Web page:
Did you know taking the time to visit elder loved ones in a nursing home isn’t just a nice thing to do, it’s also a way to support their health? Studies show that social isolation and loneliness have profoundly negative effects on the elderly that can be as harmful as smoking 15 cigarettes a day. Nursing home visits can go a long way toward combating isolation, but there are also other benefits.

Nursing home residents typically love to receive visitors. Wouldn’t you? It gives them something to look forward to and keeps them engaged with the outside world. It’s also emotionally stimulating. Visits spark positive memories and lets elder residents know that people they care about still care about them. 

Remember, family members are not the only individuals who may visit. Friendly visits, from neighbors and local friends, not only offer opportunities for socialization but also offer opportunities to spot trouble. Nursing homes are supposed to be reassuring residential communities where aging loved ones spend their final years in peace and comfort. Unfortunately, that’s not always the case. The National Council on Aging estimates that about 1 in 10 seniors has experienced some form of elder abuse in a community setting, and as little as 1 in 14 cases are ever reported to the authorities. Always be vigilant when visiting an elder loved one or friend and make sure to look for signs of neglect as well as physical abuse. 

Another important reason to visit is that it is always a chance to gauge the elder person’s health. Busy staff members might not recognize subtle changes in physical behavior or mental acuity, and identifying early warning signs can help avoid emergencies, like a fall or stroke. It’s also helpful to discuss prescription medications and any related side effects that might cause discomfort or harm. Curious family members and friends may be the only opportunity where a senior feels comfortable to express his or her concerns.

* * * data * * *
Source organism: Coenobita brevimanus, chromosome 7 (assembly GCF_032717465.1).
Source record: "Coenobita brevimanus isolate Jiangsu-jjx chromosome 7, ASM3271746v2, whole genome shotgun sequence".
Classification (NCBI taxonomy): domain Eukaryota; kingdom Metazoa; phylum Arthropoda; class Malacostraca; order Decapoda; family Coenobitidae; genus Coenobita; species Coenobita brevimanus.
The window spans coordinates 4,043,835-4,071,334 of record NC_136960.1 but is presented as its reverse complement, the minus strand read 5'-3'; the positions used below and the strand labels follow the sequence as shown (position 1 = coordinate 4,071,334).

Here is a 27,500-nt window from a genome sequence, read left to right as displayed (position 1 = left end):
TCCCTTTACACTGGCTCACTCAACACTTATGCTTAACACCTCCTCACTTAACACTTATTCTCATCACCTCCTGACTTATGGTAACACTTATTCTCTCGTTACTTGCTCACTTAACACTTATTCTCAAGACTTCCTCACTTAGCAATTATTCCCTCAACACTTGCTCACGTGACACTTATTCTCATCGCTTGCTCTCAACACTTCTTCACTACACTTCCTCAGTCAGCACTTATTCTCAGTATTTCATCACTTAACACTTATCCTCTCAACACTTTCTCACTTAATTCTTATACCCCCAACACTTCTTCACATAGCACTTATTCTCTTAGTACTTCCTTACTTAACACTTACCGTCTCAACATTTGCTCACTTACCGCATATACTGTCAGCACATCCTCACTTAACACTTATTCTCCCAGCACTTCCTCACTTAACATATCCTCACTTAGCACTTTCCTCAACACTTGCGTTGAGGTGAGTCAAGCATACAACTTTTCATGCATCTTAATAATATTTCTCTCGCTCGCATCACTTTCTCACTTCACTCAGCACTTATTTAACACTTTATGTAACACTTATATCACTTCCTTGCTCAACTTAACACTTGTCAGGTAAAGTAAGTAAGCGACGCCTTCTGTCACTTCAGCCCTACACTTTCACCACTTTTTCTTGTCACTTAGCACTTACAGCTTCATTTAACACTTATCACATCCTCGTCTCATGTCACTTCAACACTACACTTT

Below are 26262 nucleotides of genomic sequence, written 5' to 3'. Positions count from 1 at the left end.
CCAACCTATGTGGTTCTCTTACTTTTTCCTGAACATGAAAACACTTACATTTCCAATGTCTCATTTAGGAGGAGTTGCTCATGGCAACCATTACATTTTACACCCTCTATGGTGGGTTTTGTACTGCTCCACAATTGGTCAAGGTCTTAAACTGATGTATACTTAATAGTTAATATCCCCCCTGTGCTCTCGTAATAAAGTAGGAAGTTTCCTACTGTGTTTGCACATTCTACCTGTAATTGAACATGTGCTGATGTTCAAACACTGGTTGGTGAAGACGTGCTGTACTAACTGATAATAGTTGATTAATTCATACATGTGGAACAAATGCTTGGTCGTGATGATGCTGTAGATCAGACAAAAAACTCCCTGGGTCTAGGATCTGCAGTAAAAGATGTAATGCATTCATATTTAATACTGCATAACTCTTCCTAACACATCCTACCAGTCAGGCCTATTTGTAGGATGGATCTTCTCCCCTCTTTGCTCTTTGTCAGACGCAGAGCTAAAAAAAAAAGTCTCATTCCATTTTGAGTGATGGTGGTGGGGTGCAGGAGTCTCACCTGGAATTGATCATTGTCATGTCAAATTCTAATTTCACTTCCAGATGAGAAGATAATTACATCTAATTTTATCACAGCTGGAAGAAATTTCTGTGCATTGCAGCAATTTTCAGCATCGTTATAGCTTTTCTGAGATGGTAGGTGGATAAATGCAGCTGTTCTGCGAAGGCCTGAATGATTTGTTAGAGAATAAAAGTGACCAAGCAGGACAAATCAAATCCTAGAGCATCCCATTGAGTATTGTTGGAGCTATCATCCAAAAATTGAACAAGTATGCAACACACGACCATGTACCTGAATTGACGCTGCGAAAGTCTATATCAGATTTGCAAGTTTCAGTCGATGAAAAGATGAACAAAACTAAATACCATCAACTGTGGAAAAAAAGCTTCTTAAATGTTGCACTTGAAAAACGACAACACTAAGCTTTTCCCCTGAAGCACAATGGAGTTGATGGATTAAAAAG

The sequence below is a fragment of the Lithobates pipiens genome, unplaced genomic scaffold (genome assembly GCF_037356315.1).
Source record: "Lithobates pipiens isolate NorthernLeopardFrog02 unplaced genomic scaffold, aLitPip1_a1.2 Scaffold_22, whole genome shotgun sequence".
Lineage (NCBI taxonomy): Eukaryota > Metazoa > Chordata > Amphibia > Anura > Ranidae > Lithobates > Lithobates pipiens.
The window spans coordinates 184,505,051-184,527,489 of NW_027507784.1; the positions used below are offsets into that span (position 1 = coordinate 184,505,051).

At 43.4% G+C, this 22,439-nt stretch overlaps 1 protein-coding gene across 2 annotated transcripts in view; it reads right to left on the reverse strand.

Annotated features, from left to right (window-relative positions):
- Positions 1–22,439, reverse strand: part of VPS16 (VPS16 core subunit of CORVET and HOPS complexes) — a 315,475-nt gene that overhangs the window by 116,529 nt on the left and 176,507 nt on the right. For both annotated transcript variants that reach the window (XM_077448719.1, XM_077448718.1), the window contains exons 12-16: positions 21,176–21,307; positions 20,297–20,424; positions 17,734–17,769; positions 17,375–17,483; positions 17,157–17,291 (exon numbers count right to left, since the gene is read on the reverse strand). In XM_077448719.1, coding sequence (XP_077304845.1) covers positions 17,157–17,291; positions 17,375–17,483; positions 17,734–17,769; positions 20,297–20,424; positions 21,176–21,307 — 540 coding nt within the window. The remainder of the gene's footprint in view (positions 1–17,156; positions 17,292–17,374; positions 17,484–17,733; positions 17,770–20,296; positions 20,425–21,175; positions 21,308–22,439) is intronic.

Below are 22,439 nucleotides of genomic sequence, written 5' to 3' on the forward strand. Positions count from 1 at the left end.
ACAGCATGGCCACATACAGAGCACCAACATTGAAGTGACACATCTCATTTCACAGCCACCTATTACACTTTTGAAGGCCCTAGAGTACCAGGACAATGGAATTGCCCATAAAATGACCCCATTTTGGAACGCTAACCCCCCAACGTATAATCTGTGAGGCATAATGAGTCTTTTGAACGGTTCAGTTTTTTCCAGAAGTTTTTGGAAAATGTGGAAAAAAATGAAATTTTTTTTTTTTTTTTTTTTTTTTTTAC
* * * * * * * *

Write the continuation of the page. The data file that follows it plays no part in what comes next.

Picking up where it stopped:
Finally, nursing home visits create new, enjoyable memories. Just because an aging adult lives in a long-term care facility doesn’t mean everything worthwhile in life is in the past. They can still bond with people who care about them, no matter where they are now living. There is also never a wrong time to answer questions and get the support you need in your local community. We work with Florida seniors and their loved ones each and every day, and encourage you to schedule a meeting to discuss this topic or any elder care questions you may have.

As Your Parents Age, You Need to Talk to Them About Updating Their Estate Plan

As Your Parents Age, You Need to Talk to Them About Updating Their Estate Plan

We often find that adult children and their aging parents will come to our office and present to us, their newly recommended estate planning attorney, a last will and testament that is at least twenty years old. This estate planning document nominates a brother or a sister as a guardian for the minor children. It also provides for the assets to be distributed on death to a bank trust company that is to retain the assets in trust until the children have attained age 21. 

One of the problems with this estate plan, which needs updating, is that the youngest of the children is now age 25 and the eldest is age 35. In addition, the bank nominated in the last will and testament to serve as the trustee is no longer in business. Further, if there was a trust agreement, it was never funded.

In this scenario, we are fortunate that the parents lived these many years and it was not necessary to use the estate plan, or even fund the trust. In situations like this, one of the ways we can help the parents is by drafting a new estate plan that corrects these issues. For example, the new trust agreement could dispense with the need for a guardian of minor children and name a trust company now in existence to serve as the trustee.